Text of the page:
Optimizing the early-season environment and soil temperature for growing soybeans.
October 6, 2020 By Donna Fleury
The soybean industry in Manitoba has grown rapidly over the last few years, partly due to the introduction of better-adapted varieties. However, even with improved genetics, soybean is still inherently a cold-sensitive crop and can be affected by cold temperatures in a number of ways. Finding strategies to address cold early season soil temperature conditions may be a tool to improve soybean production in short-season areas.
“With the expansion of soybean production, we were interested in determining whether there would be a way to create an early season environment that was better for establishment of soybean crops by adjusting residue management practices,” explains Ramona Mohr, research scientist with Agriculture and Agri-Food Canada at the Brandon Research and Development Centre in Manitoba.
“We know that seeding soybeans into cold soils can be problematic. The literature shows that if soybean seeds absorb cold water (less than 10 C) during the first 24 hours after planting, it can affect cell division and as a result impact germination and emergence. In addition, growing soybeans in short season areas adds the risk of potential spring or fall frosts that can impact the crop.”
Researchers initiated field studies with co-operators at four sites in Manitoba including Brandon, Carberry, Portage la Prairie and Roblin in 2014. The goal of the project was to determine if different preceding residue management practices would have an impact on soil temperature and moisture at planting, crop emergence, and soybean performance through the growing season to final soybean yield and quality. The study included canola, wheat and oat as preceding crops to soybean, as well as a control treatment of tillage. The canola plots included standing stubble with the chopped residue returned to the field. The wheat and oat plots had two different treatments, either removal of the straw and only standing stubble left, or chopping the straw and returning it to the plots along with the standing stubble.
“Our study results showed that the preceding residue management often did impact soil temperature and moisture at the time of planting,” Mohr says. “The tillage control plots and the cereal plots with straw removed and only stubble left standing tended to result in a warmer and/or drier seedbed at planting in some sites in some years. Where there were differences, tillage increased soil temperature by one to five degrees [Celsius], while removing the straw from the cereal stubble plots increased soil temperature by one to three degrees, compared to no-till treatments where straw had been chopped and returned.”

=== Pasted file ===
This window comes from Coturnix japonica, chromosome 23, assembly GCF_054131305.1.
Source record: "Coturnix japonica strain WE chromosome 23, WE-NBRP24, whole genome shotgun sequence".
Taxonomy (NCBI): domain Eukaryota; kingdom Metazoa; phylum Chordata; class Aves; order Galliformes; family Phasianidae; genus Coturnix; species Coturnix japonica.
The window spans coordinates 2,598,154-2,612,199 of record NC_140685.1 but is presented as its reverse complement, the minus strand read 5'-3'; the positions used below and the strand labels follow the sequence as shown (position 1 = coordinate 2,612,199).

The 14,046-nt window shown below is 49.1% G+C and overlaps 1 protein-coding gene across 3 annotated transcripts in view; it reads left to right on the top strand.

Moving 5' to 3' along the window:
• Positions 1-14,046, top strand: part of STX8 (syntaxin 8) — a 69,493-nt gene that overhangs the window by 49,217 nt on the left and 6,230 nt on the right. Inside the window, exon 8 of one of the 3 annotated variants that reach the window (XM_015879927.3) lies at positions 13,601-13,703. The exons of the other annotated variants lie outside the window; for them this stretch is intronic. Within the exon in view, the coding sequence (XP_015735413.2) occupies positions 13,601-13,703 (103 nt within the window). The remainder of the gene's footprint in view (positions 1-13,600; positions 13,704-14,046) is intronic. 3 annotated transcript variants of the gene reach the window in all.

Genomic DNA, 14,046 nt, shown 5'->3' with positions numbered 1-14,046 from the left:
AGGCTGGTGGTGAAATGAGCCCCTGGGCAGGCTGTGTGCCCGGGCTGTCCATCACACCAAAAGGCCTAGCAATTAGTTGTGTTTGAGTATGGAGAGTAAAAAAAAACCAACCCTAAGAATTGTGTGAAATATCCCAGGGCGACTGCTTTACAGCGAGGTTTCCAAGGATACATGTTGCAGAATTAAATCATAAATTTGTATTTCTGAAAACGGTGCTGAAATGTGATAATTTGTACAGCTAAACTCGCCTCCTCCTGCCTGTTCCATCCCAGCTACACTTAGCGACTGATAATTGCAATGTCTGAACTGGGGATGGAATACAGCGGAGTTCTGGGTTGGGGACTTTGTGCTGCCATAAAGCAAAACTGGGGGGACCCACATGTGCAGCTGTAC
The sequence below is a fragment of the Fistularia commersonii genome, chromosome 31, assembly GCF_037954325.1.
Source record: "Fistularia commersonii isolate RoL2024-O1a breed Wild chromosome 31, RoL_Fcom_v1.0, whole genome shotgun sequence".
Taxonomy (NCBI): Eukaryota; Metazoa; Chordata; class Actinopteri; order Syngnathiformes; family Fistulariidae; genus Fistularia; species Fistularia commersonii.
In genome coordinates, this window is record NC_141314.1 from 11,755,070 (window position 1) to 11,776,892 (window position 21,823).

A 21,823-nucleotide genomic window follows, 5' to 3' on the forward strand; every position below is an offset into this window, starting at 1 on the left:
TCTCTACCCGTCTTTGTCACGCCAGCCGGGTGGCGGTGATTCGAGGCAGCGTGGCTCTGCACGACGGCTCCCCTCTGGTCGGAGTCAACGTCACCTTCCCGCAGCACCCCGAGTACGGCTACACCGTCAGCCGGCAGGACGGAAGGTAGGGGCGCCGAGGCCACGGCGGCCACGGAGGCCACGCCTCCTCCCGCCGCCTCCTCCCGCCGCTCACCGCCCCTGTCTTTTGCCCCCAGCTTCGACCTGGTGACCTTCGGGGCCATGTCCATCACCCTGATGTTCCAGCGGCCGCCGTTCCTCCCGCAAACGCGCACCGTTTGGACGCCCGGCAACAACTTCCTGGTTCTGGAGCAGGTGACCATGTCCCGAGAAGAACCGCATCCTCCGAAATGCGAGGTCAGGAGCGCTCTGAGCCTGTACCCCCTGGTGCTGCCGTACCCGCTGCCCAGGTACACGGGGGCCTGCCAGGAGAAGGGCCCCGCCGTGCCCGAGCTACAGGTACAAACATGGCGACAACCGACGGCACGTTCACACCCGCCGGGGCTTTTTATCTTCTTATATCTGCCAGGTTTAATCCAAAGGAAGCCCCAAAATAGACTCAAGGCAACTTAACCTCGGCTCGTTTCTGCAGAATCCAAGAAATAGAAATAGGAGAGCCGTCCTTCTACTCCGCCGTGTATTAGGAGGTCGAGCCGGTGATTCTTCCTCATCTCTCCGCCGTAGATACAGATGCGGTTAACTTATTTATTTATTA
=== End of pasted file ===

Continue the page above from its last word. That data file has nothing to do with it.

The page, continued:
However, when researchers looked at the impact of preceding residue on soybean emergence and final yield and quality, there were few differences in the trials. Based on visual assessments of the crop, tillage and/or straw removal occasionally reduced the days to emergence by one or two days.
“As well, when we compared the soybean yield at the end of the growing season, we rarely found any differences in the effects of residue management. In two of 12 site years there were some differences, however it wasn’t clear that the differences were associated with soil temperature or moisture. It may be that the temperature differences early on weren’t enough to affect the crop, or the soybean crop was able to compensate for any small differences. Overall, residue management had limited effects on yield and various quality factors measured in the study, including seed weight, test weight, per cent protein and per cent oil of soybean.”
One important factor to note is that for this study researchers followed the recommended management practices for growing soybean in Manitoba, including seeding soybean when average soil temperature is at least 10 C, with 18 C to 22 C being ideal. In the study, soil temperatures at planting were greater than or equal to 15 C in all treatments, and soybeans were planted during or near the recommended planting window for Manitoba. Therefore, Mohr cautions that although they did not find any significant effects in their study based on current provincial recommendations, under more marginal growing conditions there may have been an effect of preceding residue management practices.
“We have initiated a follow-up study that is underway to try to determine if there may be more of an effect on soybeans under more marginal conditions compared to during the recommended timing,” she adds. “In this study, we are comparing different residue management, but only with wheat, and using two different seeding dates, early and late. The soybean seeding protocols include an early seeding date of May 10 and a second seeding date two weeks later. There are also a few additional residue management treatments, including tillage, stubble burning, short and tall stubble with either the straw chopped and returned to the stubble or the straw removed completely. We expect to get more detailed information in terms of the potential effect of the different residue management practices under more marginal conditions by the end of the study.”
For successfully growing soybeans in short-season areas, following recommended practices and using management strategies to reduce the risks of cold temperature is important. “Growers will need to take an integrated approach for managing risk of cold temperature damage, including selecting varieties adapted to
local growing areas, seeding at the right time and under the right soil conditions,” Mohr says. “These strategies may be even more important under more marginal conditions. Research to identify management strategies to improve the early season environment and soil temperature to help get the soybean crop established and set up for the growing season remains a priority.”